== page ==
COLD SEASON TIPS – BE CAREFUL WHEN WEARING THICK AND HEAVY WINTER CLOTHES IN THE CAR SEAT!

The cold season is back again – the time when the kids wear extra clothing including warm scarves and caps, gloves, sweaters and heavy winter coats. But exactly these extra layers can pose another hidden hazard as you try to use your child’s car seat correctly. Children wearing thick clothes in the car seat are in grave danger in the case of an accident. This is because heavy jackets, anoraks and padded baby overalls perfectly protect the babies from the cold, but definitely not from the violent forces of an impact. Quite the contrary: Heavy winter clothes reduce the effectiveness of the safety belt system in emergencies and compromise your child’s car seat safety.

WHY CAUTION IS ADVISED?

One of the basics of correct car seat installation, in addition to buckling the car seat tightly into your vehicle, is that your child is “buckled snugly” into the car seat itself. The straps need to remain tight against the child’s chest. Winter coats and snowsuits make car seat safety difficult because they change the way a child fits into the car seat. If the harness straps are loose, then your child can be injured, or could even fly out of the car seat if you are in a crash. It’s ok to adjust the straps to allow for thicker clothes, but make sure the harness still holds the child snugly. Also, remember to tighten the straps again after the thicker clothes are no longer needed. Keep in mind that this will likely not apply to very thick and heavy winter coats though, which may become compressed under the harness straps in a crash, become too loose, create a lot of slack in the harness, and may allow your child to become injured or even ejected from the seat and/or car.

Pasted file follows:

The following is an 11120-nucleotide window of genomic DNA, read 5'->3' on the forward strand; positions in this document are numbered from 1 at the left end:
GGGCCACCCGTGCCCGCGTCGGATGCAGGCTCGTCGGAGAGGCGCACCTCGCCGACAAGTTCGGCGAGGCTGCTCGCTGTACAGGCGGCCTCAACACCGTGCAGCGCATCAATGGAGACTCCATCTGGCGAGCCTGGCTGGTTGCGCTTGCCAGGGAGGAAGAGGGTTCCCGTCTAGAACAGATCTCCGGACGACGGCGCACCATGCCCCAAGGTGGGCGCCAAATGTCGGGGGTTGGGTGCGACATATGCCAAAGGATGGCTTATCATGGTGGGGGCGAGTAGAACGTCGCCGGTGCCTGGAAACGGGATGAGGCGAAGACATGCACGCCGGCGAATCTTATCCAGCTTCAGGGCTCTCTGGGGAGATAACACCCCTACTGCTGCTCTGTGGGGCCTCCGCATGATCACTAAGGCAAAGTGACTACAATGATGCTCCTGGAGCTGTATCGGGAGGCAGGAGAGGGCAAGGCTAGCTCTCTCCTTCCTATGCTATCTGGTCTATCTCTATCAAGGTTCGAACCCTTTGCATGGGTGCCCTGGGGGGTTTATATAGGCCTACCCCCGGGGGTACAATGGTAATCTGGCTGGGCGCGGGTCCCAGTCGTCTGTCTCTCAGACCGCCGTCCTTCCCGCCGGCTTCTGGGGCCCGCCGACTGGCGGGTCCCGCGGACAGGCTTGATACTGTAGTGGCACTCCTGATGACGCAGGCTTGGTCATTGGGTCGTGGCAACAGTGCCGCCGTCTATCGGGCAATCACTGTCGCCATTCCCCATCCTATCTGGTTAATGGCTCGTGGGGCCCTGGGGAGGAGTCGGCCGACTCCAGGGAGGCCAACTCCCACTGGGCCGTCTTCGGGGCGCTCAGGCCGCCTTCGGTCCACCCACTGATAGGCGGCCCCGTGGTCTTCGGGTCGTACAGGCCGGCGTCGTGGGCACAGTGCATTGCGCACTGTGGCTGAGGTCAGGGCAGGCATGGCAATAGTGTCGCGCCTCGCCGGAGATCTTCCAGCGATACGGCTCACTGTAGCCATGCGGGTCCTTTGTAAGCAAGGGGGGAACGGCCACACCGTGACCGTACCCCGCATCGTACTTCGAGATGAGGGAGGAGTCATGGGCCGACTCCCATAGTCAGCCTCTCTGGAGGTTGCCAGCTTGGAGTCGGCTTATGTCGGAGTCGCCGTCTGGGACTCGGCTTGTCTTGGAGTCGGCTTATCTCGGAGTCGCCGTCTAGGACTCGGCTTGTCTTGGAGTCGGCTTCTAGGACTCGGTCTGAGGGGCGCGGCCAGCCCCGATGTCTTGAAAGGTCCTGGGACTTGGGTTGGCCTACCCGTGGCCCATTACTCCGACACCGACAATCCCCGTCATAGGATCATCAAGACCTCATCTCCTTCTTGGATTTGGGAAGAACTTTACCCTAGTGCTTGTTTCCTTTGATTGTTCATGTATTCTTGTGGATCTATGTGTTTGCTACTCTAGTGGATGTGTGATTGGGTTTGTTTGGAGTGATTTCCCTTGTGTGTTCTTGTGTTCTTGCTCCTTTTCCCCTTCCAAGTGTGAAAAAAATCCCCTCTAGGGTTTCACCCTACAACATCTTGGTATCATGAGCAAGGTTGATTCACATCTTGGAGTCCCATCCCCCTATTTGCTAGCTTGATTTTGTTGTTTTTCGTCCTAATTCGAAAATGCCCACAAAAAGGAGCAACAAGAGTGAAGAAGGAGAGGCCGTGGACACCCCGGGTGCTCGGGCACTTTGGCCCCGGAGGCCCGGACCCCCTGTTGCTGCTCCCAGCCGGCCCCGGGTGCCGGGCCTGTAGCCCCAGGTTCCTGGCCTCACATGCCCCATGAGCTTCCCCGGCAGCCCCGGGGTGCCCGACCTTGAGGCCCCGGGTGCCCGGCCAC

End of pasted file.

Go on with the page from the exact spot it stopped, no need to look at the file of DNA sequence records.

Furthermore, the mostly smooth material of the anoraks and thermo jackets can also cause problems. The harness straps are likely to slip from the shoulders, and the child is thrown forward or sideward violently in the case of an accident – with serious consequences for the head and the spine.